Franz Werfel (1890-1945), author of Jacobowsky und der Oberst (Jacobowsky and the Colonel) was a poet, novelist and playwright, born in Prague of a German-speaking Jewish family. Although a pacifist he served in the Austrian army in the First World War but his conscientious-objector opinions saw him charged with treason. From the 1920s his plays dealt with complex subjects on the themes of religious faith, heroism and brotherhood, often with a background of historical or political events. His poetry and plays were influenced by German Expressionism, while his novels dealt with music – the great passion in his life – history and the Catholic faith. Ironically, he was forced to resign his Jewish faith in order to marry Alma Mahler, widow of the composer, in 1929. As the Nazis encroached on Austria in the 1930s Werfel moved to France, settling in Lourdes before being helped to set sail for America in 1940, where he wrote another novel, as promised his saviours in France he would, The Song of Bernadette which was later filmed with Jennifer Jones.
Werfel joined other émigrés to the States, including Thomas Mann, Max Reinhardt and Erich Wolfgang Korngold, devoting most of his time to writing and enjoying immense popularity. Jacobowsky und der Oberst (1944) was his last major play, in S. N. Behrman’s English adaptation running on Broadway for over a year with Oscar Karlweis as the lead, Louis Calhern as the Colonel and Annabella as Marianne. In 1958 it became a film with Danny Kaye, Curt Jurgens and Nicole Maurey and in 1965 there was an opera version by Giselher Klebe (1925-2009).
Recalling Werfel’s wartime experiences, this is a story of survival at all costs by Jacobowsky, a Polish Jew, an underdog who never gives up his determination to help both himself and his countryman, the anti-Semitic Colonel Stjerbinsky, to escape the clutches of the Nazis during the invasion of France in 1940. Werfel turns his story of the little man who succeeds against the odds into ironic humour. This may have been what attracted Jerry Herman (born 1931) to make Werfel’s tale of the itinerant Jacobowsky into a musical comedy with the altogether double-edged title of The Grand Tour.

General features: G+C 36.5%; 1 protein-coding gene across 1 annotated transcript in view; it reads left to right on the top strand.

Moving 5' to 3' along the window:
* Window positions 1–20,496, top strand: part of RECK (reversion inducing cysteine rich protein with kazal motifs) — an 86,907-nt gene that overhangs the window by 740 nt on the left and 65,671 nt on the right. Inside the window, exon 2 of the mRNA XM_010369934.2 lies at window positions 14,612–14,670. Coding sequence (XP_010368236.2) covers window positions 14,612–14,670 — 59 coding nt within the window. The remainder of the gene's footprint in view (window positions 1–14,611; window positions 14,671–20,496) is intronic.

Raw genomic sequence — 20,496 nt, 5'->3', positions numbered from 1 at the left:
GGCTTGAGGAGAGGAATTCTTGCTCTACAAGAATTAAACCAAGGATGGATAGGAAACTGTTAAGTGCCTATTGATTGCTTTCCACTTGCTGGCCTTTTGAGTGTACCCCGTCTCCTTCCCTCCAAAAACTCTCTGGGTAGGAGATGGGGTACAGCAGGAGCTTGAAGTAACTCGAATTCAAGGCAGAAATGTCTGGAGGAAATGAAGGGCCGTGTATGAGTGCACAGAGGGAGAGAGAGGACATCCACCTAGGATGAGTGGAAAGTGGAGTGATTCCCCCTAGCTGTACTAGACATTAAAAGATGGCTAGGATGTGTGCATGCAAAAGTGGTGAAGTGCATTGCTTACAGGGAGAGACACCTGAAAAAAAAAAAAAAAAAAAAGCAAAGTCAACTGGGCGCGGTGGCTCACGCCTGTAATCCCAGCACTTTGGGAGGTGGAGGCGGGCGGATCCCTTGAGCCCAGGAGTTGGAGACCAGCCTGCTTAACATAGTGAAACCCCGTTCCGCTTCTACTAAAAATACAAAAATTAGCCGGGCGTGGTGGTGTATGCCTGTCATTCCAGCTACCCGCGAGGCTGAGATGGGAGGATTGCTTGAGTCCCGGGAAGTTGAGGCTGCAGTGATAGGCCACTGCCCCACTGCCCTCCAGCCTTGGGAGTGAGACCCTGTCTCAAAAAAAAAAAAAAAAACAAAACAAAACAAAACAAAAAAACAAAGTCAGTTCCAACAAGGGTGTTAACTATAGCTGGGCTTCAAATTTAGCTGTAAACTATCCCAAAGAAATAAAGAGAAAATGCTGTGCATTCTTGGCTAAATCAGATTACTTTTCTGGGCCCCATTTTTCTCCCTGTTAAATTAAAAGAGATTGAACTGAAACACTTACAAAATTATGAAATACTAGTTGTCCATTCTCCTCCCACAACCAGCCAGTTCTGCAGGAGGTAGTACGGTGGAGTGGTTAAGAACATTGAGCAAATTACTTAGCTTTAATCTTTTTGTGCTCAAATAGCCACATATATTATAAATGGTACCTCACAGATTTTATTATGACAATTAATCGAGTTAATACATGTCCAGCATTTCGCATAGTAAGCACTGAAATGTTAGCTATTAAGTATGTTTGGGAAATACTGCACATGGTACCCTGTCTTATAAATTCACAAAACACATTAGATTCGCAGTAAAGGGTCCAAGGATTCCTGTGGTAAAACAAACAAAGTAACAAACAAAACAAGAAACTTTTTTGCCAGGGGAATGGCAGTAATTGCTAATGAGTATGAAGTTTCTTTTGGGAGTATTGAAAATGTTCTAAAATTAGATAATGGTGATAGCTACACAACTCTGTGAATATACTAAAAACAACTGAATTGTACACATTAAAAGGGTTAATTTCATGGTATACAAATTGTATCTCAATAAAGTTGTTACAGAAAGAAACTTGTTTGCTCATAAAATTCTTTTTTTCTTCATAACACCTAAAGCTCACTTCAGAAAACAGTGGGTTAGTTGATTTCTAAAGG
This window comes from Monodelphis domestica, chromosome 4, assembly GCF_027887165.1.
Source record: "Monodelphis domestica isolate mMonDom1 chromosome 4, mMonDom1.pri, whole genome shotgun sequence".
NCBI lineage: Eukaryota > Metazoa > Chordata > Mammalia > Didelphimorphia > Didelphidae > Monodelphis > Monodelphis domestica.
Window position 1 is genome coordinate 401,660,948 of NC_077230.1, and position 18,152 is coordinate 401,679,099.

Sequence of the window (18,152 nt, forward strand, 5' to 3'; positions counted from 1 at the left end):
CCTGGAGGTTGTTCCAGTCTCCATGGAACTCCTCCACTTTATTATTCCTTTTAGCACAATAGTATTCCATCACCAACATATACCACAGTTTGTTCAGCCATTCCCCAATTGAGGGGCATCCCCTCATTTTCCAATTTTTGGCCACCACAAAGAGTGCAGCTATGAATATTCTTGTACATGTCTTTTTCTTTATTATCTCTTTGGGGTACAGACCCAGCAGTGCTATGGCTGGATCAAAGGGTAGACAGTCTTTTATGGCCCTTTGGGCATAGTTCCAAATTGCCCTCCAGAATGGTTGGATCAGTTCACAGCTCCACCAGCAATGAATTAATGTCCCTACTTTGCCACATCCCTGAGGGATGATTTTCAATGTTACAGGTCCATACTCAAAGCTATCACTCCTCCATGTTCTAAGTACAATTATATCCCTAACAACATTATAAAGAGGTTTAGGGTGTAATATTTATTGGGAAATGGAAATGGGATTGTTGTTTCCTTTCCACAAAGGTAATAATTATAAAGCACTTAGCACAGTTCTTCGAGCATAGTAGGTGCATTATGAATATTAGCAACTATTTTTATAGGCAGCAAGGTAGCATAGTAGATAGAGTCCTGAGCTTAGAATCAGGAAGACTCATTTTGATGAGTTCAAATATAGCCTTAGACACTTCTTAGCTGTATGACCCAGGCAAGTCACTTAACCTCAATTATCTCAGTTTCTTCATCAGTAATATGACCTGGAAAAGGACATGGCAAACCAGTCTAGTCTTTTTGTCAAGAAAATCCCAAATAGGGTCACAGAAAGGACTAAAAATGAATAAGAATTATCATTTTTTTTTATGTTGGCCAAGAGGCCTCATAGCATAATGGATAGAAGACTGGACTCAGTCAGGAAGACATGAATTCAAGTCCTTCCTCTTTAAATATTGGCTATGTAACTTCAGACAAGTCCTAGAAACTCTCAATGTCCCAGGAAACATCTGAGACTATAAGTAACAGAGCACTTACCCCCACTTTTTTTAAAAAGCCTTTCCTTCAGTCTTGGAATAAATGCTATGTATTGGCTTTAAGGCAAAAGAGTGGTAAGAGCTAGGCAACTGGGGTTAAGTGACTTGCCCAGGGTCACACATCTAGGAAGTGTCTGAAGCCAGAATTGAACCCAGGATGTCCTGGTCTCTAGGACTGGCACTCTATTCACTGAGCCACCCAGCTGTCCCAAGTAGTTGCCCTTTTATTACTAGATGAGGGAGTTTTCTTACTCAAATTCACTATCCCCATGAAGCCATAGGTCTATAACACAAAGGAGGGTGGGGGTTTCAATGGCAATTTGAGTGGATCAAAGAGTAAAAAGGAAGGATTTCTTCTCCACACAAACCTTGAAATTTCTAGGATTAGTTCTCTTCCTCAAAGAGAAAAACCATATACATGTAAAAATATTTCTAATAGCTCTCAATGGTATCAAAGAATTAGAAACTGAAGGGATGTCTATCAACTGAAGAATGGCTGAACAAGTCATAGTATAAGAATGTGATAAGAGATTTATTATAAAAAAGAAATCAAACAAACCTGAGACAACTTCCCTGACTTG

Anything less like a ‘grand tour’, however, is hard to imagine. It recalls bygone times when young men of means straight out of University would descend on Europe to complete their cultural education, perfecting their language skills and gaining an insight into classical antiquities and Renaissance painting and sculpture. Oddly, Behrman was associated with another production called The Grand Tour, a play by Elmer Rice which ran for just eight performances in 1951, under the aegis of The Playwrights’ Company, of which Behrman was one of the founder producing members.
Herman’s version of Werfel’s play ran at the Palace Theatre in New York for a mere 61 evenings from December 1978, which is odd considering his successes: Milk and Honey, Hello, Dolly!, Mame, A Day in Hollywood / A Night in the Ukraine, La Cage aux Folles, and others such as Dear World and Mack and Mabel which took time in becoming popular. Maybe The Grand Tour is one of those shows that just refused to be successful and only now reaches London.
That said, there are compensations in Thom Southerland’s spritely production. He has given London arguably its best staging of Mack and Mabel among many other great revivals. On the tiny Finborough stage he conjures up some real magic as Jacobowsky works his wizardry and talent for survival against the Nazis as they encroach on the Poles’ bid for liberty. He, with the Colonel and other friends he finds on the way, including Marianne of whom both he and the Colonel are enamoured, stays one step ahead of the villains by using his chutzpah to wriggle out of tight corners – by joining a circus or hiding in a convent or escaping on a boat to freedom.
Herman’s music is perhaps a shade too jolly for its plot as most of the tunes bounce along. There are, however, some moving moments such as Jacobowsky’s declaration that ‘I’ll be here tomorrow’ or the Colonel’s love for ‘Marianne’ and her admission that ‘I belong here’. The second Act opens with a wistful song by Jacobowsky imagining what ‘Mrs Jacobowsky’ might be like. There are some good knees-up numbers for the company such as the Act One finale of ‘One extraordinary thing’ and later on ‘Wedding conversation’. Cressida Carré’s ambitious choreography works several kinds of wonder against Phil Lindley’s decor, a changing map of Europe which opens up and out like a magic wardrobe of hidden settings.
The cast is impeccable, with fine voices that ring out with great volubility or find subtle intimacy. Jacobowsky is tailor-made for Alastair Brookshaw who never puts a foot wrong in a very compassionate performance. Nic Kyle as the bossy Colonel begins as a ramrod hard case but softens as he realises what a friend he has in Jacobowsky. Zoë Doano makes a delightful Marianne while Blair Robertson snarls to good effect as the brutal SS Captain. The rest of the gifted and versatile company appear and reappear in various guises as the companions travel to freedom. Joanna Cichonska and Chris Guard provide a suitably rousing accompaniment. The Grand Tour is definitely worth a detour.
- The Grand Tour is at the Finborough Theatre, 118 Finborough Road, London SW10 until Saturday 21 February 2015
- Tuesday to Saturday 7.30 p.m., matinees Saturday & Sunday – and also Friday 20 February – at 3 p.m.
- Tickets 020 7244 7439
- Finborough Theatre